The vertical wind shear, as calculated as the wind speed difference between 200 and 850 hPa (|V|200 − |V|850; averaged over the area of 1000 km × 1000 km around the storm center), shows increases for the AIRS and AIRST experiments during the entire 120-h integrations (Fig. 15); this may be because warmer temperatures at the middle atmosphere over the heavy dusty region (Fig. 2) from the WRF simulations, with the full AIRS or AIRS temperature assimilations, increased the meridional temperature gradient. A stronger meridional temperature contrast across the tropical Atlantic associated with the SAL warm temperature enhances the baroclinicity, the easterly thermal winds, and therefore the midtropospheric easterly jet. The associated enhanced wind shear is unfavorable for hurricane development (Dunion and Velden 2004; Emanuel et al. 2004). However, our simulated hurricane intensity seems more coincident with the variations of K index, an indicator of potential convection, which shows a decrease, indicating a more convective stable condition from the AIRS and AIRST experiments before the 72-h integrations (Fig. 16b). Meanwhile, it is found that changes in the K index are consistent with the humidity fields (Fig. 15b). Dunion and Velden (2004) suggest that SAL is comparatively warm, leading to an inversion at the interface between the maritime boundary layer and the SAL. The associated enhanced vertical stability hinders convective developments, which could weaken TCs. However, our results indicate that the enhanced stability or reduced instability, as indicated by the K index here, is mainly linked to dry air. The correlations between K index and humidity (RH700) are all above 0.95 and significant at 0.01 levels, whereas the correlations between the K index and temperature (T700) are either insignificant or much smaller (−0.62).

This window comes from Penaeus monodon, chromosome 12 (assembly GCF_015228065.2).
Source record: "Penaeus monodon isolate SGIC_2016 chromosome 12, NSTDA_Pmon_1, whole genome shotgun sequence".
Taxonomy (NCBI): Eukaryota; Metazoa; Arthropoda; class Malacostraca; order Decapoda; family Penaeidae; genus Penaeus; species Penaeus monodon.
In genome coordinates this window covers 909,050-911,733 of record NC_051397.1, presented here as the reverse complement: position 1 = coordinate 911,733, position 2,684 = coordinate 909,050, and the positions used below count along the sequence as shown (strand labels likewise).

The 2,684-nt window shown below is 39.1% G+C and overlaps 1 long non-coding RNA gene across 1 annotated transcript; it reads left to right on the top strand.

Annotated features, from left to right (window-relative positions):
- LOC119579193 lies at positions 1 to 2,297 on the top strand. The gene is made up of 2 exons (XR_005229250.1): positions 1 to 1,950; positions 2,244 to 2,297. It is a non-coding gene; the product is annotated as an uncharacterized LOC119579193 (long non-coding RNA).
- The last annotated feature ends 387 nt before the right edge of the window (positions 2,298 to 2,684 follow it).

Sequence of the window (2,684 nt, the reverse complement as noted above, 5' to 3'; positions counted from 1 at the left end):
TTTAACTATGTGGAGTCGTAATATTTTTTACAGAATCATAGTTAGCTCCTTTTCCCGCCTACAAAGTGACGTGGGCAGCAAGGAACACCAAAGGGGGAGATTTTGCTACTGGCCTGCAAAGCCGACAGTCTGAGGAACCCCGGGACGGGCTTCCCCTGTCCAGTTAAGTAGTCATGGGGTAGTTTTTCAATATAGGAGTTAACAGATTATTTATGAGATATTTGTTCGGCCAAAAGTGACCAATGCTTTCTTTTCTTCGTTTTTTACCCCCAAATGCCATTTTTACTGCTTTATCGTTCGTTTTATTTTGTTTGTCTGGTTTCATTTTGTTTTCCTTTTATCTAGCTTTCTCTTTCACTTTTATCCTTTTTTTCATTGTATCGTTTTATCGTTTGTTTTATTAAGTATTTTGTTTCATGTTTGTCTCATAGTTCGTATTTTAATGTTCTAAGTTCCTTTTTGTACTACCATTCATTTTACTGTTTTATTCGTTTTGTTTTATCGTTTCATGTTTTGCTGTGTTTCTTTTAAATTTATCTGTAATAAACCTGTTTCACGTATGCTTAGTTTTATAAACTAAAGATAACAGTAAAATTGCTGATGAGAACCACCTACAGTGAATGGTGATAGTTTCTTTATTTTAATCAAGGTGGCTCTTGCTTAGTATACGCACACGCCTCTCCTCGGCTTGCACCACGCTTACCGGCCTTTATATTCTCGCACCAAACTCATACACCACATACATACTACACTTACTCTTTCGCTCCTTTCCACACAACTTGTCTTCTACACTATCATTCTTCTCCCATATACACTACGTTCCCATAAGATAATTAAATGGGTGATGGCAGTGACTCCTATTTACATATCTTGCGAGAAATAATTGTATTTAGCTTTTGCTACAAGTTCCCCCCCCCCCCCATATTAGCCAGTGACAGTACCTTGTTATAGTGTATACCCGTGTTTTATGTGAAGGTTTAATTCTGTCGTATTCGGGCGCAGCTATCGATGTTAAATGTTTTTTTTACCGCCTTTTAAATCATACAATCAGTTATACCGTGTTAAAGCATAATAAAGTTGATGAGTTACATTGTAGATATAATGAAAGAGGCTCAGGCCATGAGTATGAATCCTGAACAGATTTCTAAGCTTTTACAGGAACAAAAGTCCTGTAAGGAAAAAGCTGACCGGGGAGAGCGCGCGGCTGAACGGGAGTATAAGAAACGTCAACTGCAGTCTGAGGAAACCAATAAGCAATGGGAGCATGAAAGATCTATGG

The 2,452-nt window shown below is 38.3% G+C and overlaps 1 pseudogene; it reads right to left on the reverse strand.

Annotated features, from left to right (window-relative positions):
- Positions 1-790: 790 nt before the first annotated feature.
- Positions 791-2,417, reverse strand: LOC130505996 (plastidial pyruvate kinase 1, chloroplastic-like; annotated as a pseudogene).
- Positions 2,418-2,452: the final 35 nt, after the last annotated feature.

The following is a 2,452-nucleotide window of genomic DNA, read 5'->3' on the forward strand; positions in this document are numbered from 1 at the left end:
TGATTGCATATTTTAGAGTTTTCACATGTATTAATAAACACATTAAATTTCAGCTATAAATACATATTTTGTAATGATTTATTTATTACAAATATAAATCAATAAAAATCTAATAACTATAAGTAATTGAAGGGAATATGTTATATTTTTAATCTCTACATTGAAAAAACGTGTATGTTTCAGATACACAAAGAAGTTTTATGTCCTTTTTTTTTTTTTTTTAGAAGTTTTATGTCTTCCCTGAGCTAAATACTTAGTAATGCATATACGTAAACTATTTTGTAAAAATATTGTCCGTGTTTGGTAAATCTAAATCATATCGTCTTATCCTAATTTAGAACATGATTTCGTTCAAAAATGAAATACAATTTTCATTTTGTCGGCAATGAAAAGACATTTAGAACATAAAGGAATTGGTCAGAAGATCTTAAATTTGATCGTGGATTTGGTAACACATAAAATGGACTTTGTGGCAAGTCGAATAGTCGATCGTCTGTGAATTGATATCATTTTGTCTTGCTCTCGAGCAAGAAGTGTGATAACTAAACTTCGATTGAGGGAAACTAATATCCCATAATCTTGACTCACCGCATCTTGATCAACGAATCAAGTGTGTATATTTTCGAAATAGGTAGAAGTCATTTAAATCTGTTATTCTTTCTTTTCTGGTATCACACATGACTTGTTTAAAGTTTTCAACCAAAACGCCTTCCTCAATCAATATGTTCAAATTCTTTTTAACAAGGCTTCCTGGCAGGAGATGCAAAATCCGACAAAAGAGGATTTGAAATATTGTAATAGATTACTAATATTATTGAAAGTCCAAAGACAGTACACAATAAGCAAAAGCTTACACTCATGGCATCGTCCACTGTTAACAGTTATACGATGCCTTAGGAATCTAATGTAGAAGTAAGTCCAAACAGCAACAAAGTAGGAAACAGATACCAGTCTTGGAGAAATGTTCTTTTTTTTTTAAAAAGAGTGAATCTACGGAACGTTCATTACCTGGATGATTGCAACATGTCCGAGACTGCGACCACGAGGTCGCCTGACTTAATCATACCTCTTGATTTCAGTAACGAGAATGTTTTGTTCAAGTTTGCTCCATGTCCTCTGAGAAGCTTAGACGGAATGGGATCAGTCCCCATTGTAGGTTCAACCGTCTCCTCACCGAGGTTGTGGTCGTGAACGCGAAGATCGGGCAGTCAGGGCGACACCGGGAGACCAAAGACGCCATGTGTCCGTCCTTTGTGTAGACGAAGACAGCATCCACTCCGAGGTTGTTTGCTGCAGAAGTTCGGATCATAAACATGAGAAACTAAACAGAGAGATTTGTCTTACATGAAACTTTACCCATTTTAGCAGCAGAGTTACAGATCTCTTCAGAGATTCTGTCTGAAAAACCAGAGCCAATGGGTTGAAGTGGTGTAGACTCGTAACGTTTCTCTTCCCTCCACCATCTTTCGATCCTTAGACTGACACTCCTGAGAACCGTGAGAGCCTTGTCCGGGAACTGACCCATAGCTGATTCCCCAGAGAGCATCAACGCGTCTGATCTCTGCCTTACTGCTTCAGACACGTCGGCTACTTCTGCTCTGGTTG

Figure 16 compares storm intensity forecasts in terms of the minimum sea level pressure (SLP; Fig. 16a) and maximum wind speed (Fig. 16b) along the Florence track from the observations (NHC best-track data), WRF simulations with (AIRS) and without AIRS (No-AIRS) data assimilations, and two additional sensitive experiments (AIRST and AIRSH). The minimum SLP and maximum wind speed from the control experiments with the AIRS or the AIRST experiments show a simulated weaker storm than the No-AIRS or the AIRSH experiments. The simulated intensity from the AIRS and AIRST experiments are very close to the observations from the NHC best-track data for the 72-h forecast. This means that the memory for model initialization with AIRS data assimilations is about three days. However, with the assimilation of full AIRS or AIRS temperature information, when surrounded by warm and dry SAL air, Florence can still intensify. As shown in Figs. 8 –10, the moist environment around Florence acts like a “marsupial” that protects Hurricane Florence from the dry and warm SAL that would inhibit the storm’s development. However, our results in Figs. 12 –14 show a warmer, drier, and higher wind shear; lower K index; shallower central pressure; and weaker wind for the AIRS or AIRST simulations, reflecting the weaker Florence in the AIRS or AIRST simulations than in the No-AIRS or AIRSH experiments. This means that, without the impacts of the SAL air, Florence could further intensify. These experiments suggest that the SAL’s impacts are indeed negative. The model simulated negative effects of warm SAL air to the development of a tropical cyclone/hurricane further confirm the long-term climate data analysis described in section 4.